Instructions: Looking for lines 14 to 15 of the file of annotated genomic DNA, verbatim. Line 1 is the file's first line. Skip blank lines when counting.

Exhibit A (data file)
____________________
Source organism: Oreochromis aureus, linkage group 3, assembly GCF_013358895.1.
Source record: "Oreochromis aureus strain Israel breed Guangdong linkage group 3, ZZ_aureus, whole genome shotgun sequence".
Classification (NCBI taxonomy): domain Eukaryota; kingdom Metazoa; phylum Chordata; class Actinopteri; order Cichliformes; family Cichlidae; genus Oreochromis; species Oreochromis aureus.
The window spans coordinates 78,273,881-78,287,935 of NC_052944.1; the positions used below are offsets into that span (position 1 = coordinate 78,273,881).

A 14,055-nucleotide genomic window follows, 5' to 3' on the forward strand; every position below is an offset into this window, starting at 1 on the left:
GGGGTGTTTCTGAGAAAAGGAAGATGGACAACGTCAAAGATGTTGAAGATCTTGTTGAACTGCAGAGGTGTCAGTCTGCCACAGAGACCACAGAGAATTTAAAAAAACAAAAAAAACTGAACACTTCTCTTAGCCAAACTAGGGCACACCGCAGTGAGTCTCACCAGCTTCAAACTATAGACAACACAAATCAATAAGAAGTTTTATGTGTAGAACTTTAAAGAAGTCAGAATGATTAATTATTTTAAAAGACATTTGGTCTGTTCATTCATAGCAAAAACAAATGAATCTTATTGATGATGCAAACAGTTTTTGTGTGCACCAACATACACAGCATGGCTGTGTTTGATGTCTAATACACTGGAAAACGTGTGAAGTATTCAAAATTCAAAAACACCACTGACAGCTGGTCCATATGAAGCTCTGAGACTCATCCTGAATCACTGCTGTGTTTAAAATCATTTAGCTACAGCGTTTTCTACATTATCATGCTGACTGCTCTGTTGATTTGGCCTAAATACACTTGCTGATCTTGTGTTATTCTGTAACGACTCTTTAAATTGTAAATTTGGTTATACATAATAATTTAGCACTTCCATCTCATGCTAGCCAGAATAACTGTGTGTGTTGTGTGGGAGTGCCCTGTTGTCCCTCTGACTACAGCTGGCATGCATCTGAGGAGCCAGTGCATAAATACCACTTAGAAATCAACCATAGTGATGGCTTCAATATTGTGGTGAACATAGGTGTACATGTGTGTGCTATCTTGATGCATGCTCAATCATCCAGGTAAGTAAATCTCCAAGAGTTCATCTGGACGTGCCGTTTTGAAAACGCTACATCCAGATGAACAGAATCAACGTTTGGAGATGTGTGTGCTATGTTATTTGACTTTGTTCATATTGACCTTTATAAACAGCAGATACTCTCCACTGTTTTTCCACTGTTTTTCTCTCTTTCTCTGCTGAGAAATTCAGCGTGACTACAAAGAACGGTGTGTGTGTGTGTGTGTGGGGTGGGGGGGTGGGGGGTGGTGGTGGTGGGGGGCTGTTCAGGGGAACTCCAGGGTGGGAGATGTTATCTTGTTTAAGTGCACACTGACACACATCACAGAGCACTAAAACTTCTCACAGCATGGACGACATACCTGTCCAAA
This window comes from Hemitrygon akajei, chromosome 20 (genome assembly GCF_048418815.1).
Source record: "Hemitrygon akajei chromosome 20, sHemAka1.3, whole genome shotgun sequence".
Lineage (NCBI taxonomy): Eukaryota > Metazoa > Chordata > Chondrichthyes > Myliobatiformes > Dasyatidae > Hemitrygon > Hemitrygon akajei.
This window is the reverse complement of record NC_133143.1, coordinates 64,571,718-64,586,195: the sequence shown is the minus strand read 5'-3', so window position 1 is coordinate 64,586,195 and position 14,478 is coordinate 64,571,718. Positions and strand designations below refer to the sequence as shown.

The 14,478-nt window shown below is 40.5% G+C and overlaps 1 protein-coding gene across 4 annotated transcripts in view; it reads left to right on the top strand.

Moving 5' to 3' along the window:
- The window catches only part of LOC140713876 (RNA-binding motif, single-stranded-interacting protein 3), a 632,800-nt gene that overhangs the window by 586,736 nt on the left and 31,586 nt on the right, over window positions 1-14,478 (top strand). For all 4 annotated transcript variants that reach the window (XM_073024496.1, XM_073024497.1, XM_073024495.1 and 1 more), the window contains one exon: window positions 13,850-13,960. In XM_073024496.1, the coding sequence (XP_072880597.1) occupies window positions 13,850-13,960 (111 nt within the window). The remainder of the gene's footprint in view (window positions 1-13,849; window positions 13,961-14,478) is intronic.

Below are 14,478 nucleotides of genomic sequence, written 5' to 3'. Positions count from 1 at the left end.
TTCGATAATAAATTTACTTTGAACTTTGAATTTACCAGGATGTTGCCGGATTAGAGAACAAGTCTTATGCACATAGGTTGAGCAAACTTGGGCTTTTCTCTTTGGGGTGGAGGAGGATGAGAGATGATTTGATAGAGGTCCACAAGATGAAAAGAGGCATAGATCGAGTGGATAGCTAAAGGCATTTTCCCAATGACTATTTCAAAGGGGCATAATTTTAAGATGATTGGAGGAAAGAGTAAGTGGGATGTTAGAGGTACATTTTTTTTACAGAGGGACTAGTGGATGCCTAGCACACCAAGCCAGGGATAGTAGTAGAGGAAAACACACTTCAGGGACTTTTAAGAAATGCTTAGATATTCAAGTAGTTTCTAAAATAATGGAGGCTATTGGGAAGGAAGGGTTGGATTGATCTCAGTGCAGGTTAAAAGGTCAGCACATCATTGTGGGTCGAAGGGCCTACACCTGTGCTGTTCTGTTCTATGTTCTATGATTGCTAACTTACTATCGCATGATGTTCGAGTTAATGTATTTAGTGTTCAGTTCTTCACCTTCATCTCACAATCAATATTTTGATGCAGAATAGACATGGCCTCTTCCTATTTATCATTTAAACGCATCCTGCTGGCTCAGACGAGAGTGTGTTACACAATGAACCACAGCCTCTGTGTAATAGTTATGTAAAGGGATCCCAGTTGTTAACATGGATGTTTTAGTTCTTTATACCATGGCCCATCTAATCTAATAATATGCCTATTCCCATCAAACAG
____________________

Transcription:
Below are 14,478 nucleotides of genomic sequence, written 5' to 3'. Positions count from 1 at the left end.
TTCGATAATAAATTTACTTTGAACTTTGAATTTACCAGGATGTTGCCGGATTAGAGAACAAGTCTTATGCACATAGGTTGAGCAAACTTGGGCTTTTCTCTTTGGGGTGGAGGAGGATGAGAGATGATTTGATAGAGGTCCACAAGATGAAAAGAGGCATAGATCGAGTGGATAGCTAAAGGCATTTTCCCAATGACTATTTCAAAGGGGCATAATTTTAAGATGATTGGAGGAAAGAGTAAGTGGGATGTTAGAGGTACATTTTTTTTACAGAGGGACTAGTGGATGCCTAGCACACCAAGCCAGGGATAGTAGTAGAGGAAAACACACTTCAGGGACTTTTAAGAAATGCTTAGATATTCAAGTAGTTTCTAAAATAATGGAGGCTATTGGGAAGGAAGGGTTGGATTGATCTCAGTGCAGGTTAAAAGGTCAGCACATCATTGTGGGTCGAAGGGCCTACACCTGTGCTGTTCTGTTCTATGTTCTATGATTGCTAACTTACTATCGCATGATGTTCGAGTTAATGTATTTAGTGTTCAGTTCTTCACCTTCATCTCACAATCAATATTTTGATGCAGAATAGACATGGCCTCTTCCTATTTATCATTTAAACGCATCCTGCTGGCTCAGACGAGAGTGTGTTACACAATGAACCACAGCCTCTGTGTAATAGTTATGTAAAGGGATCCCAGTTGTTAACATGGATGTTTTAGTTCTTTATACCATGGCCCATCTAATCTAATAATATGCCTATTCCCATCAAACAG